There is nothing more exciting, more innovative and more empowering over a short period of time then a hackathon.
Starting in Silicon Valley and reaching across the globe, Hackathons have challenged and aided teams of designers, coders and innovators to make something incredible in a matter of hours. Hackathons are run everywhere – from Google to the NSW Government’s Govhack 2014 – in an attempt to create new products and services, while also allowing leading organisations to source talent.
Hackagong, Wollongong’s own independent hackathon, believes in igniting local community startup and maker organisations in the Illawarra and beyond.
The largest independent hackathon in Australia, Hackagong started in 2012 with 90 competitors (in groups), and $11,000 prize money. Hackagong has grown to an expected 140 competitors in this year’s event, with over $100,000 worth of prizes and giveaways. The major prize winner is eligible for over $42,000 worth of prizes including cash, web hosting, business advice and much more.
Many million-dollar ideas have come out of hackathons, and large technology corporations, venture capitalists and the like keep their eyes open to the innovation and technology breakthroughs that come out of them. For example, GroupMe, a group messaging service which was built in under 48 hours at the TechCrunch Disrupt Hackathon in 2010, was purchased by Skype in a multi-million dollar deal. Another fantastic example is Docracy, a proof-of-concept service which came out of the TechCrunch Disrupt Hackathon in 2011. The service won first prize and creators Matt Hall and John Watkinson decided to make a business out of it. Several months later they received just under one million dollars in funding.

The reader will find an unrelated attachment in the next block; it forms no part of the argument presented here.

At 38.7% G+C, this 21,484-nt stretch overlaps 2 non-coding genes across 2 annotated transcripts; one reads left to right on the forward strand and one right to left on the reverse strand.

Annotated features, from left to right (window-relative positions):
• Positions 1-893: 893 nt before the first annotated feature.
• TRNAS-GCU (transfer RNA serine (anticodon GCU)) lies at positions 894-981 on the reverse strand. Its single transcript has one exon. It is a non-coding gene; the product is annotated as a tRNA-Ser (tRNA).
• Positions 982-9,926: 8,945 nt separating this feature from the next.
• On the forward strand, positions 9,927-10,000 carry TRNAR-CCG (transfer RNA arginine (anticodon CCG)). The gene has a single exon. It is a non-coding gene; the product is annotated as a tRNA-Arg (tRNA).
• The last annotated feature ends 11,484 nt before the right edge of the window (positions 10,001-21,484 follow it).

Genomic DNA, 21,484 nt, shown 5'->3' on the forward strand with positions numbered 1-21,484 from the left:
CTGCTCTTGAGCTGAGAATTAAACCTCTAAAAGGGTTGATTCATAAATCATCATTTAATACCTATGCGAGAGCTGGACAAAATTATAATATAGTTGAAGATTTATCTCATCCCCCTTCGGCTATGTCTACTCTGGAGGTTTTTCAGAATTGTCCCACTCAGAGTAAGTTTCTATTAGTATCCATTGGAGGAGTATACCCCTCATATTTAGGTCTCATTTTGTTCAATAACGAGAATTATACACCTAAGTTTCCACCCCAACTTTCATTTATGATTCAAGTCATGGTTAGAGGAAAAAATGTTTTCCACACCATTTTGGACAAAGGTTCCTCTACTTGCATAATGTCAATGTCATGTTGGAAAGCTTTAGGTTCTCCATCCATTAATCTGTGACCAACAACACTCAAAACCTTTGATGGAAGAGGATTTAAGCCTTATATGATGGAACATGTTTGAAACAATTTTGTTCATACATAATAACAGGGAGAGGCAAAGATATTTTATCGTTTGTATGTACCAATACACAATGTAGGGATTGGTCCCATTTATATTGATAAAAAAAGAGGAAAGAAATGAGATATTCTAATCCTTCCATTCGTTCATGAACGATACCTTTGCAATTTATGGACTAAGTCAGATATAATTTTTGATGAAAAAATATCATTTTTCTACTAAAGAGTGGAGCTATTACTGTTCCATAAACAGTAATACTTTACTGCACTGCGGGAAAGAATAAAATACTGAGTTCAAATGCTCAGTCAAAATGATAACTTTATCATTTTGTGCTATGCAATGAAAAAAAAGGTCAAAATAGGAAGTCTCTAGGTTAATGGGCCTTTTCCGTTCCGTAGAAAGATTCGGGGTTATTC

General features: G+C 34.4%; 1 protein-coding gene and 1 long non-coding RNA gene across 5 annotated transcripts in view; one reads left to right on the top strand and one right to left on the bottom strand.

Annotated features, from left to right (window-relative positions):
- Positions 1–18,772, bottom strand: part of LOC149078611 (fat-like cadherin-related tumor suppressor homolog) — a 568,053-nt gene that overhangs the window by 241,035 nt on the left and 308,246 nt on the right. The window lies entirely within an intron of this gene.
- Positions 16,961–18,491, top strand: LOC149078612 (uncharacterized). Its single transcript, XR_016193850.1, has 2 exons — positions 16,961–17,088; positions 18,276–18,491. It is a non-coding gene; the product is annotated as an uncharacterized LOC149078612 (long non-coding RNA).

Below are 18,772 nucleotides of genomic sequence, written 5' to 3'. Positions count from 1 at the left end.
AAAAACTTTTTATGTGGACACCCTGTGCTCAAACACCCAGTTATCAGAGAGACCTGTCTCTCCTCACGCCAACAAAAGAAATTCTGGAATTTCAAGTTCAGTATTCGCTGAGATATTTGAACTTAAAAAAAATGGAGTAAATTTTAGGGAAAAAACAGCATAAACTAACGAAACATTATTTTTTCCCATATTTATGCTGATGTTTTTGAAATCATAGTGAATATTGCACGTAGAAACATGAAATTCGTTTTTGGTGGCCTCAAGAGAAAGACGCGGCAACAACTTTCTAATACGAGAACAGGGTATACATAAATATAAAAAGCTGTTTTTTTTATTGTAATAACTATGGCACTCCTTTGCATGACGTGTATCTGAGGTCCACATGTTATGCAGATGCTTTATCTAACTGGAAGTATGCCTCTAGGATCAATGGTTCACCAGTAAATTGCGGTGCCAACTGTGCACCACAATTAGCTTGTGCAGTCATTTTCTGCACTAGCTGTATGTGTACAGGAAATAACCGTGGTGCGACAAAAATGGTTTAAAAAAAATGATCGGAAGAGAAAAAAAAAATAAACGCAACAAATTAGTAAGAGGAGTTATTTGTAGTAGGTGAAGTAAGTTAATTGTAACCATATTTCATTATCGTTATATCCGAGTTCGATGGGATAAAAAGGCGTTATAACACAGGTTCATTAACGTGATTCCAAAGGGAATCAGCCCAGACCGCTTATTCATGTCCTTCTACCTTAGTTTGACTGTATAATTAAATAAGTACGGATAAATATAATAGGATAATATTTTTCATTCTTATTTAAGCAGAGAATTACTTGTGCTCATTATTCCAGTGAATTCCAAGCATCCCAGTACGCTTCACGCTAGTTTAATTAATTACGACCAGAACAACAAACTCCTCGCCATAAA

Closer to home, our overall winners for 2012, Team Giftling, created a gift crowdfunding service and received cold hard cash, desks at a coworking organisation, plus business advice. So far, Team Giftling have raised over $85,000 on the platform and it is now used by the Kidswish Foundation and the Australian Greens.
In 2013, Team Liquid Wallet travelled all the way from Melbourne to compete in the event. They created and prototyped their new wallet idea, made using the 3D printers available during the weekend (Hackagong offers one of Australia’s only 3D printing categories in a hackathon). Liquid Wallet have just finished a very successful kickstarter, raising almost $18,000 which smashed their expected target. They’re now mass-producing their product and expecting to expand further with their innovative product range.
Another team in 2013 called Sideprojectors raised the eyes of media giants such as Huffington Post, TechFeed and Business Daily with their active marketplace for second-hand startups. The site continues to grow.
Hackathons help local designers, coders and makers get their startup off the ground, and generally provide the mentoring and tools these participants need to get the correct business advice to push their startup to become the next big thing. Hackagong aims to build on the solid successes of its past to ignite local communities and economics in a team where Australia is screaming out for innovation.
So, what could you build at Hackagong?
Tickets are still available and more information can be found on our website.
This is a guest post from our friends at Hackagong.